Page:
Pakistan, ranked as China’s very best relationship, nonetheless scores 33rd on overall investment risk, below Turkmenistan and Cambodia.
And this highlights a critical point. Since the 2008 financial crisis, there has been a notable shift in China’s risk appetite. Thus the top destinations for Chinese foreign direct investment are, in fact, stable, predictable, low risk, advanced industrial economies, including the United States, Singapore, Australia, the Netherlands, Canada, and the United Kingdom. That is where numerous Chinese firms, especially the private ones, are diversifying their portfolios.
Fifth, as China develops greater sensitivity to investment risks, there may be room to coordinate, and possibly collaborate, even on some of the traditional risk factors, such as corruption.
One context is, obviously, the new Asian Infrastructure Investment Bank (AIIB)—a Beijing-backed vehicle, to be sure, but one that has evolved into a new multilateral development institution, with potential feedback mechanisms into China’s own national institutions, standards, and practices for its bilateral lending.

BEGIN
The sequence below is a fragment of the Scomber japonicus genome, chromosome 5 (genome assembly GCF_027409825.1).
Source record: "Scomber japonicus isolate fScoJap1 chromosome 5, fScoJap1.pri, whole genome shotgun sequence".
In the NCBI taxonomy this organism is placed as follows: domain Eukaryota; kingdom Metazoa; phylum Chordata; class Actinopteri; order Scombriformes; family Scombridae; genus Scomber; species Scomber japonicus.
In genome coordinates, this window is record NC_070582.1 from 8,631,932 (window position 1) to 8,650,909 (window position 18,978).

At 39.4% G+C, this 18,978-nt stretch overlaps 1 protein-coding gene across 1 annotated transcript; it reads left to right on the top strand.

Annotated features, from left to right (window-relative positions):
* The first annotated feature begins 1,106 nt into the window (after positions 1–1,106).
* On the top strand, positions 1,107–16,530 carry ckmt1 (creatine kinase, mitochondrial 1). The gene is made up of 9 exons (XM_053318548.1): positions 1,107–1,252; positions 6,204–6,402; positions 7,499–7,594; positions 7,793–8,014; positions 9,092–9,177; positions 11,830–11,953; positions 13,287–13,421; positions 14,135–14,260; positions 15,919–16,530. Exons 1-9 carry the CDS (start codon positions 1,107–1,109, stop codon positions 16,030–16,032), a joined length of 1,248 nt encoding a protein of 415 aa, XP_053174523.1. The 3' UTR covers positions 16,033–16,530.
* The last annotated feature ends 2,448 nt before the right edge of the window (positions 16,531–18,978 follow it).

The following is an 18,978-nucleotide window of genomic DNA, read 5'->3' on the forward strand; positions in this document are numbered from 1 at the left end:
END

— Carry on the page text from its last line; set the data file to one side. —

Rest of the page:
As my former boss and ex-World Bank president Bob Zoellick has argued, there’s a prospective agenda for institutional learning and standard setting in the context of the AIIB, and this should logically include such issues as anti-corruption, transparency, and governance. Zoellick has noted, for example, that the World Bank did much the same with Islamic and Arab funds, regional banks, and private sector players, and he has argued that it could do this now with the Beijing-backed vehicles.
Here’s the punchline: I think we’re on the cusp of some new ways of thinking about risk among Chinese entities, both government and corporate.
Chinese money generally follows the flag, so it’s often implied that geopolitics is everything—in other words, that Beijing will simply throw money around anywhere and everywhere to support its strategic aims. But some trends suggest that Beijing is becoming vastly more sensitive to investment constraints and macroeconomic conditions.
And frankly, that is a good thing.
China may now take a path previously traveled by other Asian tigers, and even the United States, Japan, and some in Europe. Governments and investors grow cautious and conditional as they gain experience in new areas of activity. But before that happens, they can look awfully profligate. Like others before it, China often looks that way today but on a larger scale.